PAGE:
Keeping a Cat from Urinating on Furniture

One of the worst problems owners encounter with cats are litter box problems. While most cats will use a blanket or carpet if they decide not use the litter box, some cats actually choose to urinate on furniture.  

The following are some tips to help you if your cat has decided to eliminate on your furniture:

  1. Make sure your cat’s not sick. The first thing to consider is a possible medical condition that cannot be controlled without a prescription. A trip to the vet is the first thing to do when you notice your cat has chosen your bed or a favorite chair as an elimination spot. Cats try not to act sick for as long as they can. If you notice blood in the urine or if your pet seems to be in pain while eliminating, they are likely sick. With luck, all your cat will need are some antibiotics to clear up an infection and your problem will be solved.
  2. Talk to your vet about anti-anxiety treatments. A relatively new idea on market is “kitty Prozac.” This is a type of medication designed to help your cat’s stress level and lessen problem behaviors if there has been a change in your life and your pet seems to be adapting poorly. Medication choices include Buspar, Amitriptyline, and Valium.
  3. Keep the litter box clean. Clean your cat’s litter box twice a day. Use a clumping litter and don’t change brands. Once a week, rinse out the box with clean water to eliminate any material clinging to the bottom or sides.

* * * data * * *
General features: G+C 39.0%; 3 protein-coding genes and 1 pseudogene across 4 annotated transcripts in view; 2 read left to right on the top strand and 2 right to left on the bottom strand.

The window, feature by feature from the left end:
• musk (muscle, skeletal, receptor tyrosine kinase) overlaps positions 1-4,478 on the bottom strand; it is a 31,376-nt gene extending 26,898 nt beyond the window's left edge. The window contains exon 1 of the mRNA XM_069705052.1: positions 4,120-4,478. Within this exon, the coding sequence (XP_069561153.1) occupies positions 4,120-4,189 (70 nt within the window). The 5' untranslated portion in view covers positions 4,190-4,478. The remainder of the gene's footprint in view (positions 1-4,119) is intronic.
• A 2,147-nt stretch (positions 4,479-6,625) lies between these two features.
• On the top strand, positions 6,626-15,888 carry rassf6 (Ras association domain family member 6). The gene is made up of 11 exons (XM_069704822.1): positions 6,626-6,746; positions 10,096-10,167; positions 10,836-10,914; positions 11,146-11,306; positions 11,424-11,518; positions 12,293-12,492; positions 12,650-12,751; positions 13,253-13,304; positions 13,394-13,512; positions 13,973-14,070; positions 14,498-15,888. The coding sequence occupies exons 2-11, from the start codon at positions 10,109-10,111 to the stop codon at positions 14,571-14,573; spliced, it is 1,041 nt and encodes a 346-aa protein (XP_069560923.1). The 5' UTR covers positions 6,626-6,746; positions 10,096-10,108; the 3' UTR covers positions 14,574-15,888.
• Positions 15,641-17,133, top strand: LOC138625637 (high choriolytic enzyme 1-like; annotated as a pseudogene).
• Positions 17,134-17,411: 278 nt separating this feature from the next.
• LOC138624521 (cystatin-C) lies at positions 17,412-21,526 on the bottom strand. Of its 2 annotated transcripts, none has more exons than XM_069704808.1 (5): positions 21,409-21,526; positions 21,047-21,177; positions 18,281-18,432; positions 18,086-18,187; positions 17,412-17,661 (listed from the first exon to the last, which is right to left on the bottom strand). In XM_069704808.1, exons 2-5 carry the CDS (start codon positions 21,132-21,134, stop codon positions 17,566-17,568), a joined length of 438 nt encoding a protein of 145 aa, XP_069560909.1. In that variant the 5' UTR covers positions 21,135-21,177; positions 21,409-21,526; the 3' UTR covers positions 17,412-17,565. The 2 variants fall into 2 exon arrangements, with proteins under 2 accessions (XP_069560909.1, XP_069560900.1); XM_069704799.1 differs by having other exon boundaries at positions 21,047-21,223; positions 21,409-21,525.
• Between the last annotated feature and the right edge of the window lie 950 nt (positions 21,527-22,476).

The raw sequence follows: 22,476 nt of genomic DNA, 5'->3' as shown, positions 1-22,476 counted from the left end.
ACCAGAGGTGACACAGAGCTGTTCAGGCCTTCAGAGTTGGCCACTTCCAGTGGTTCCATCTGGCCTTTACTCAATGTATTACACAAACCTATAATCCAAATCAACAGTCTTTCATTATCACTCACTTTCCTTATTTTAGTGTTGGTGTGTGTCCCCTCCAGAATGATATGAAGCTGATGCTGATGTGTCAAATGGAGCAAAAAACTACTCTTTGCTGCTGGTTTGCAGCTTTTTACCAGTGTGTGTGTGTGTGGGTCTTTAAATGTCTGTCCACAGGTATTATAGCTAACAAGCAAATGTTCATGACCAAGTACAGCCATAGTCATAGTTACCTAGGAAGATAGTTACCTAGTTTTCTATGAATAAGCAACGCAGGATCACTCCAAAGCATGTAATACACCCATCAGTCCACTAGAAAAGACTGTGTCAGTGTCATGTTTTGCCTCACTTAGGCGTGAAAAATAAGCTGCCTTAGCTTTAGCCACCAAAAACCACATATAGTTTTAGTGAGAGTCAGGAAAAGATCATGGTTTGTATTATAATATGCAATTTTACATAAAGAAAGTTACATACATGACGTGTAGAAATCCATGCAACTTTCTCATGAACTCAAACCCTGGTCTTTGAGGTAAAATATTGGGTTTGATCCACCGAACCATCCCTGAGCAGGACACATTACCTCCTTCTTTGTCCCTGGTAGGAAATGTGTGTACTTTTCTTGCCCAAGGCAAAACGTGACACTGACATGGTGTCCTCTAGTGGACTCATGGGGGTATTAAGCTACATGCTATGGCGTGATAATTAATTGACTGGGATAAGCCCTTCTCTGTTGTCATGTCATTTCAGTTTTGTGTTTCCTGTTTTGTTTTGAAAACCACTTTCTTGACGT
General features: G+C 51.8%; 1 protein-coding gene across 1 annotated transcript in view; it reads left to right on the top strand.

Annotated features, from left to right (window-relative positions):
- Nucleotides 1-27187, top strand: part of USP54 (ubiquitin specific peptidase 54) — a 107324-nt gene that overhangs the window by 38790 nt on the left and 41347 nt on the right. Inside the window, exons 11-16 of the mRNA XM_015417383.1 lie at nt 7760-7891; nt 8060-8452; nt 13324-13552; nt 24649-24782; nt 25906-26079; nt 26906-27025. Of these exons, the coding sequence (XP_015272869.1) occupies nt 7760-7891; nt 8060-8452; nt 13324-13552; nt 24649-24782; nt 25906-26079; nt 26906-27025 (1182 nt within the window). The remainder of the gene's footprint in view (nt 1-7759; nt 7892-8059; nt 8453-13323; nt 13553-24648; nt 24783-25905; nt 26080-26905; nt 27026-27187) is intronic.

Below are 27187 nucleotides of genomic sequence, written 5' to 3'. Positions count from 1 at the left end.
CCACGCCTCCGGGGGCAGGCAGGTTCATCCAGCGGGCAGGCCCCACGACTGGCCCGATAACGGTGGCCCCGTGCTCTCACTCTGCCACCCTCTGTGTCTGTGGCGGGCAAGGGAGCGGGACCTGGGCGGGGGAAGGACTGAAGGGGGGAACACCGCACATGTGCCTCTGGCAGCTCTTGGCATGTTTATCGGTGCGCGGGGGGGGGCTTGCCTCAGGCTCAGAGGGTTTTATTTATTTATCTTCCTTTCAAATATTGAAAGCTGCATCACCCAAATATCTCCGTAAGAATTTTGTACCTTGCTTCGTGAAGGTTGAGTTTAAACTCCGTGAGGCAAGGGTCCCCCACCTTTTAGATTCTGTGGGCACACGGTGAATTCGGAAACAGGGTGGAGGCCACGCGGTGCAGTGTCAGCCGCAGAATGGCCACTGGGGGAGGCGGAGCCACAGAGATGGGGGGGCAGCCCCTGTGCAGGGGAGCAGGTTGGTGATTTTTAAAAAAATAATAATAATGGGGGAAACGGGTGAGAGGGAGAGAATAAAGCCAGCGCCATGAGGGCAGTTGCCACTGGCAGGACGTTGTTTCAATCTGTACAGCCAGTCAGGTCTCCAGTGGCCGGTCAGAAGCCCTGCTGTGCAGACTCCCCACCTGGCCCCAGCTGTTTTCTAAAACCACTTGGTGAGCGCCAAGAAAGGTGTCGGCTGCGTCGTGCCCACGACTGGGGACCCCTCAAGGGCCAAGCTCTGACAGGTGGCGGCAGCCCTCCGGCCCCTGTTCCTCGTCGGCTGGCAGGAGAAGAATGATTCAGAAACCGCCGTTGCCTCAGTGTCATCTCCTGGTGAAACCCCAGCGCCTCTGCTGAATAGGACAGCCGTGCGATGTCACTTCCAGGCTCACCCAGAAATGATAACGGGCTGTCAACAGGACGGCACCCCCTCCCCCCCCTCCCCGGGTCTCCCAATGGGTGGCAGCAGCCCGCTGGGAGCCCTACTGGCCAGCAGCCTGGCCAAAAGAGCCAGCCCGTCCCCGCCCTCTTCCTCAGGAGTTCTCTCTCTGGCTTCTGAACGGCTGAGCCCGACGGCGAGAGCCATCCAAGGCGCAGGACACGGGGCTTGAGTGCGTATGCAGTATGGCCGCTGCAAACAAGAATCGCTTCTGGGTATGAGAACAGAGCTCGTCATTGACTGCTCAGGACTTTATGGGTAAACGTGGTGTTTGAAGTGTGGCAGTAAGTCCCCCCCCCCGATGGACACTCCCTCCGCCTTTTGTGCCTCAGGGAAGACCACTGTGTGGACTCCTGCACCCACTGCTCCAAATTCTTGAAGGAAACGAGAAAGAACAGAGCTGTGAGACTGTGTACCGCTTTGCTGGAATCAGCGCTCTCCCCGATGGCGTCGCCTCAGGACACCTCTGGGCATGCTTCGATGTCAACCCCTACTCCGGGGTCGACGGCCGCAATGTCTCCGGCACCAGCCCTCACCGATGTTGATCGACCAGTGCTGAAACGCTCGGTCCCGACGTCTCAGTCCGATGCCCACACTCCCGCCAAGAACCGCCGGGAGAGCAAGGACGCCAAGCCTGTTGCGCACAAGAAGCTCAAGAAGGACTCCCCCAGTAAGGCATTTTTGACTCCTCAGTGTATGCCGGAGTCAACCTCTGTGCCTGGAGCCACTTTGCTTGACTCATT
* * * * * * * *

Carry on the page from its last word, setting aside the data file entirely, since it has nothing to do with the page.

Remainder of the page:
4. Add a litter box for each cat you own. Some cats will not eliminate in the same area others have used.
  5. Get your cat spayed or neutered. Un-neutered males will mark their territory (they are looking for a female). Some females while in heat will also mark their territory, hoping to find a male. Spaying or neutering can help control behavior problems.cats urinating on furniture
  6. Once you’ve made the litter box more appealing, make your furniture less appealing. Part of cat training is teaching them where not to eliminate. Blot the area to clean up as much urine as you can. Then use cold water or a light solution of white vinegar (if usable on your furniture) to dilute the area. Blot again. If the smell still lingers try an enzyme cleaner such as Dumb Cat Anti Marking, Cat Spray Remover and Nature’s Miracle to eliminate the smell. Always spot test to make sure you furniture will not become stained by the cleaning product.

    If you cannot use water or an enzyme cleaner on your furniture, get it professionally cleaned so the odor is completely eliminated. 

  7. Do not use an ammonia based cleanser to clean cat urine. Its composition is primarily ammonia so the cleaner will encourage your cat to continue to use that spot.
  8. If you can, cover the area with aluminum foil. Cats don’t like the sound aluminum foil makes when walked on, and most hate the texture.
  9. Do not yell at your cat, hit it or push its nose into the urine. This will not teach your pet anything, other than that you’re a poor owner; in fact, it may make things worse. Watch your cat, and reward him with kind words, petting and possibly a food treat when he does use the litter box.


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